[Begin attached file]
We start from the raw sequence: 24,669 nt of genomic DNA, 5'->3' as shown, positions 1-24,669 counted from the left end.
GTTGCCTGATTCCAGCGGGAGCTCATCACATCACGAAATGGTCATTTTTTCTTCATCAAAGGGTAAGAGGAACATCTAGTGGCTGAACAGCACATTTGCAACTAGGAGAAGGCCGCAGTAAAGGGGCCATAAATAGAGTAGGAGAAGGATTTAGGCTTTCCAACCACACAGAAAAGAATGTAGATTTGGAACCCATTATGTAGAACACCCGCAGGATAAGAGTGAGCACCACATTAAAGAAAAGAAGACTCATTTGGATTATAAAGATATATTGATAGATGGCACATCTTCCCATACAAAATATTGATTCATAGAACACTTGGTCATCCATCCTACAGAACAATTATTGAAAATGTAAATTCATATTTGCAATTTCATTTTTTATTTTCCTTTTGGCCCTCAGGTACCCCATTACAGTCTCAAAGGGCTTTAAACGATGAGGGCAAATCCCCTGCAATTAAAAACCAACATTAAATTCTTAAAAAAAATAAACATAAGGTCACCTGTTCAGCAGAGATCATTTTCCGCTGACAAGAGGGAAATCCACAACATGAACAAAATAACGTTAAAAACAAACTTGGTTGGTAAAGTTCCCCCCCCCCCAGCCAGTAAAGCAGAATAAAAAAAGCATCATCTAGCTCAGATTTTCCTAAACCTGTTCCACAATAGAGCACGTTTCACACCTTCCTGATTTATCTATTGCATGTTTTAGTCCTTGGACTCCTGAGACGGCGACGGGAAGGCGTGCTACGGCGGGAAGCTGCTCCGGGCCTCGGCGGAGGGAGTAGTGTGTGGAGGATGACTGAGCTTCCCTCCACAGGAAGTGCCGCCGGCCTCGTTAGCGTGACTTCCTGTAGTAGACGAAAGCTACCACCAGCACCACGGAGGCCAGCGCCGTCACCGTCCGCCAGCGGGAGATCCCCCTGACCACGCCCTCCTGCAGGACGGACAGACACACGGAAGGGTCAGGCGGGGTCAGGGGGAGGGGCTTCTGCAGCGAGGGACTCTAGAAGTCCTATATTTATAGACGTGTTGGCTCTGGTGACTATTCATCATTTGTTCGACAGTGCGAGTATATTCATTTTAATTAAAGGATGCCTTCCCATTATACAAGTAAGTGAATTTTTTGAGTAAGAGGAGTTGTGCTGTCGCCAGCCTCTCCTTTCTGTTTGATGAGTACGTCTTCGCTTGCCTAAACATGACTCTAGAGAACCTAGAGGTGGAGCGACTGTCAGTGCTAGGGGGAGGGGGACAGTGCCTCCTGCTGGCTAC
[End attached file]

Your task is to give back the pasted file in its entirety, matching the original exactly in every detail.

We start from the raw sequence: 24,669 nt of genomic DNA, 5'->3' as shown, positions 1-24,669 counted from the left end.
GTTGCCTGATTCCAGCGGGAGCTCATCACATCACGAAATGGTCATTTTTTCTTCATCAAAGGGTAAGAGGAACATCTAGTGGCTGAACAGCACATTTGCAACTAGGAGAAGGCCGCAGTAAAGGGGCCATAAATAGAGTAGGAGAAGGATTTAGGCTTTCCAACCACACAGAAAAGAATGTAGATTTGGAACCCATTATGTAGAACACCCGCAGGATAAGAGTGAGCACCACATTAAAGAAAAGAAGACTCATTTGGATTATAAAGATATATTGATAGATGGCACATCTTCCCATACAAAATATTGATTCATAGAACACTTGGTCATCCATCCTACAGAACAATTATTGAAAATGTAAATTCATATTTGCAATTTCATTTTTTATTTTCCTTTTGGCCCTCAGGTACCCCATTACAGTCTCAAAGGGCTTTAAACGATGAGGGCAAATCCCCTGCAATTAAAAACCAACATTAAATTCTTAAAAAAAATAAACATAAGGTCACCTGTTCAGCAGAGATCATTTTCCGCTGACAAGAGGGAAATCCACAACATGAACAAAATAACGTTAAAAACAAACTTGGTTGGTAAAGTTCCCCCCCCCCCAGCCAGTAAAGCAGAATAAAAAAAGCATCATCTAGCTCAGATTTTCCTAAACCTGTTCCACAATAGAGCACGTTTCACACCTTCCTGATTTATCTATTGCATGTTTTAGTCCTTGGACTCCTGAGACGGCGACGGGAAGGCGTGCTACGGCGGGAAGCTGCTCCGGGCCTCGGCGGAGGGAGTAGTGTGTGGAGGATGACTGAGCTTCCCTCCACAGGAAGTGCCGCCGGCCTCGTTAGCGTGACTTCCTGTAGTAGACGAAAGCTACCACCAGCACCACGGAGGCCAGCGCCGTCACCGTCCGCCAGCGGGAGATCCCCCTGACCACGCCCTCCTGCAGGACGGACAGACACACGGAAGGGTCAGGCGGGGTCAGGGGGAGGGGCTTCTGCAGCGAGGGACTCTAGAAGTCCTATATTTATAGACGTGTTGGCTCTGGTGACTATTCATCATTTGTTCGACAGTGCGAGTATATTCATTTTAATTAAAGGATGCCTTCCCATTATACAAGTAAGTGAATTTTTTGAGTAAGAGGAGTTGTGCTGTCGCCAGCCTCTCCTTTCTGTTTGATGAGTACGTCTTCGCTTGCCTAAACATGACTCTAGAGAACCTAGAGGTGGAGCGACTGTCAGTGCTAGGGGGAGGGGGACAGTGCCTCCTGCTGGCTAC